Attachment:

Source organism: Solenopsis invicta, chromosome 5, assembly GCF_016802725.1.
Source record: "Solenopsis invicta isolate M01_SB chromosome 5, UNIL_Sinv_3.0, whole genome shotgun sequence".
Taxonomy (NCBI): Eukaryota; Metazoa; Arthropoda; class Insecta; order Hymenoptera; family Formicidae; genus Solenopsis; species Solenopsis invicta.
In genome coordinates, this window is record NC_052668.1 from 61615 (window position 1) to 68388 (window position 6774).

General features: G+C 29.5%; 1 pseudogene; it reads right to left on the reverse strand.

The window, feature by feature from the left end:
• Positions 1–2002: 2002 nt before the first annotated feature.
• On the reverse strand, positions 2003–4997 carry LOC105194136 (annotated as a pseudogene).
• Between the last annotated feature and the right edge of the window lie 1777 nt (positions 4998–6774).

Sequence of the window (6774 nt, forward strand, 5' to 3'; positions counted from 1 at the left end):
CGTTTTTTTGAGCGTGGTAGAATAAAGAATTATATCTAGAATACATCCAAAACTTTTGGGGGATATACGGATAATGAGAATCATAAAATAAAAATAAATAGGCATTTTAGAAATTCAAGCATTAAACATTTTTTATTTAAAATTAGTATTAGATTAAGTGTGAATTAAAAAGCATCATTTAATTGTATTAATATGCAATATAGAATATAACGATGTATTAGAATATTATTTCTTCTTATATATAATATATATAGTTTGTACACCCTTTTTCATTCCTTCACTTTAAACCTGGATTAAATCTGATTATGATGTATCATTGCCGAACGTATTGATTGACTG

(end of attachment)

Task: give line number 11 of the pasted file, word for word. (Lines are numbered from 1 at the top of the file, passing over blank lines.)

CGTTTTTTTGAGCGTGGTAGAATAAAGAATTATATCTAGAATACATCCAAAACTTTTGGGGGATATACGGATAATGAGAATCATAAAATAAAAATAAATAGGCATTTTAGAAATTCAAGCATTAAACATTTTTTATTTAAAATTAGTATTAGATTAAGTGTGAATTAAAAAGCATCATTTAATTGTATTAATATGCAATATAGAATATAACGATGTATTAGAATATTATTTCTTCTTATATATAATATATATAGTTTGTACACCCTTTTTCATTCCTTCACTTTAAACCTGGATTAAATCTGATTATGATGTATCATTGCCGAACGTATTGATTGACTG